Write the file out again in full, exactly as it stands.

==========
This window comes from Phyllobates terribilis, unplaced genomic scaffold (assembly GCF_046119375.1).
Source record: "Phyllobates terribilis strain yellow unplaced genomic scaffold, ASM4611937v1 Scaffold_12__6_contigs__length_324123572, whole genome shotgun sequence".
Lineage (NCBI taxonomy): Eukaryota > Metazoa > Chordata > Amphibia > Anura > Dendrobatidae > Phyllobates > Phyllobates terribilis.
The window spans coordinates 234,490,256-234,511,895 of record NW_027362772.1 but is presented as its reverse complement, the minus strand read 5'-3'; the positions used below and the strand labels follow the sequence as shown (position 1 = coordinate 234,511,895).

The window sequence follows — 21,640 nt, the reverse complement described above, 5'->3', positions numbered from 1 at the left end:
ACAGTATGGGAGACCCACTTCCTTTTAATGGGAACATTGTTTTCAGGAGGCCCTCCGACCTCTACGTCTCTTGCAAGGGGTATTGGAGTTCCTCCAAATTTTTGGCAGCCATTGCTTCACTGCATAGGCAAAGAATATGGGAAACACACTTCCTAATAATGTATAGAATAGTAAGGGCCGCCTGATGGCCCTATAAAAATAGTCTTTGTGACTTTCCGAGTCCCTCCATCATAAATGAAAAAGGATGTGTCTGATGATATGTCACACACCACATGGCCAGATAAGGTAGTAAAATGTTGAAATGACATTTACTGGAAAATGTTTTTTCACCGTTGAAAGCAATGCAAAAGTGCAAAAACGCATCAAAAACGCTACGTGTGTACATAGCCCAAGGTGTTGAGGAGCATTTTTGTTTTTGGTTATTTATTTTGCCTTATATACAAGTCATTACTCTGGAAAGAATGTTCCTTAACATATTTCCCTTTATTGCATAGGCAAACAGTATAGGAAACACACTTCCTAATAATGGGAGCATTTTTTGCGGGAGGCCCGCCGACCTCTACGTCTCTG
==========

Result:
This window comes from Phyllobates terribilis, unplaced genomic scaffold (assembly GCF_046119375.1).
Source record: "Phyllobates terribilis strain yellow unplaced genomic scaffold, ASM4611937v1 Scaffold_12__6_contigs__length_324123572, whole genome shotgun sequence".
Lineage (NCBI taxonomy): Eukaryota > Metazoa > Chordata > Amphibia > Anura > Dendrobatidae > Phyllobates > Phyllobates terribilis.
The window spans coordinates 234,490,256-234,511,895 of record NW_027362772.1 but is presented as its reverse complement, the minus strand read 5'-3'; the positions used below and the strand labels follow the sequence as shown (position 1 = coordinate 234,511,895).

The window sequence follows — 21,640 nt, the reverse complement described above, 5'->3', positions numbered from 1 at the left end:
ACAGTATGGGAGACCCACTTCCTTTTAATGGGAACATTGTTTTCAGGAGGCCCTCCGACCTCTACGTCTCTTGCAAGGGGTATTGGAGTTCCTCCAAATTTTTGGCAGCCATTGCTTCACTGCATAGGCAAAGAATATGGGAAACACACTTCCTAATAATGTATAGAATAGTAAGGGCCGCCTGATGGCCCTATAAAAATAGTCTTTGTGACTTTCCGAGTCCCTCCATCATAAATGAAAAAGGATGTGTCTGATGATATGTCACACACCACATGGCCAGATAAGGTAGTAAAATGTTGAAATGACATTTACTGGAAAATGTTTTTTCACCGTTGAAAGCAATGCAAAAGTGCAAAAACGCATCAAAAACGCTACGTGTGTACATAGCCCAAGGTGTTGAGGAGCATTTTTGTTTTTGGTTATTTATTTTGCCTTATATACAAGTCATTACTCTGGAAAGAATGTTCCTTAACATATTTCCCTTTATTGCATAGGCAAACAGTATAGGAAACACACTTCCTAATAATGGGAGCATTTTTTGCGGGAGGCCCGCCGACCTCTACGTCTCTG